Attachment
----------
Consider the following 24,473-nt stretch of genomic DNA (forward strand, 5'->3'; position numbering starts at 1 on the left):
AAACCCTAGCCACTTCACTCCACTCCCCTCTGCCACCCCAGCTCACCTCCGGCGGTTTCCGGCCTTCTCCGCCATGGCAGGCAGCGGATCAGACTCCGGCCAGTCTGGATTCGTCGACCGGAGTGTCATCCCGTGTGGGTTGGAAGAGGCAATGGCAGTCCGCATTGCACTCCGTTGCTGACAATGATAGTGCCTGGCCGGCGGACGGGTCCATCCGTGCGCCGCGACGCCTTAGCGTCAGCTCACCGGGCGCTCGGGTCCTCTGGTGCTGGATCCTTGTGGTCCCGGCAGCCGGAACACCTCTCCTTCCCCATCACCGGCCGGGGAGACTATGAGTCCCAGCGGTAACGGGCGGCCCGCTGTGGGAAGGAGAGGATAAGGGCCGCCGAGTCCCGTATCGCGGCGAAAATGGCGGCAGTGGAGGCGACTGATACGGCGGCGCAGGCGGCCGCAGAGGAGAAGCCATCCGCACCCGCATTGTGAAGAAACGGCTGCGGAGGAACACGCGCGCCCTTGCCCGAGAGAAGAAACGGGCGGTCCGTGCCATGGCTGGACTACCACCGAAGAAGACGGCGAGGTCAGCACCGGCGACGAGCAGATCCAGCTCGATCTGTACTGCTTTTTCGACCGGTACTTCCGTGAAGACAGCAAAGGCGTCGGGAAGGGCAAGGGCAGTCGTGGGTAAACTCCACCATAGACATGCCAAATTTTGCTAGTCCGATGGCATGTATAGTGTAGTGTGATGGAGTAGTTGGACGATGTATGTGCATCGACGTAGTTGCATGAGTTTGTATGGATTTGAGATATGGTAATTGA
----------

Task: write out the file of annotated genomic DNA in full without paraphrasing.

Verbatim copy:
Consider the following 24,473-nt stretch of genomic DNA (forward strand, 5'->3'; position numbering starts at 1 on the left):
AAACCCTAGCCACTTCACTCCACTCCCCTCTGCCACCCCAGCTCACCTCCGGCGGTTTCCGGCCTTCTCCGCCATGGCAGGCAGCGGATCAGACTCCGGCCAGTCTGGATTCGTCGACCGGAGTGTCATCCCGTGTGGGTTGGAAGAGGCAATGGCAGTCCGCATTGCACTCCGTTGCTGACAATGATAGTGCCTGGCCGGCGGACGGGTCCATCCGTGCGCCGCGACGCCTTAGCGTCAGCTCACCGGGCGCTCGGGTCCTCTGGTGCTGGATCCTTGTGGTCCCGGCAGCCGGAACACCTCTCCTTCCCCATCACCGGCCGGGGAGACTATGAGTCCCAGCGGTAACGGGCGGCCCGCTGTGGGAAGGAGAGGATAAGGGCCGCCGAGTCCCGTATCGCGGCGAAAATGGCGGCAGTGGAGGCGACTGATACGGCGGCGCAGGCGGCCGCAGAGGAGAAGCCATCCGCACCCGCATTGTGAAGAAACGGCTGCGGAGGAACACGCGCGCCCTTGCCCGAGAGAAGAAACGGGCGGTCCGTGCCATGGCTGGACTACCACCGAAGAAGACGGCGAGGTCAGCACCGGCGACGAGCAGATCCAGCTCGATCTGTACTGCTTTTTCGACCGGTACTTCCGTGAAGACAGCAAAGGCGTCGGGAAGGGCAAGGGCAGTCGTGGGTAAACTCCACCATAGACATGCCAAATTTTGCTAGTCCGATGGCATGTATAGTGTAGTGTGATGGAGTAGTTGGACGATGTATGTGCATCGACGTAGTTGCATGAGTTTGTATGGATTTGAGATATGGTAATTGA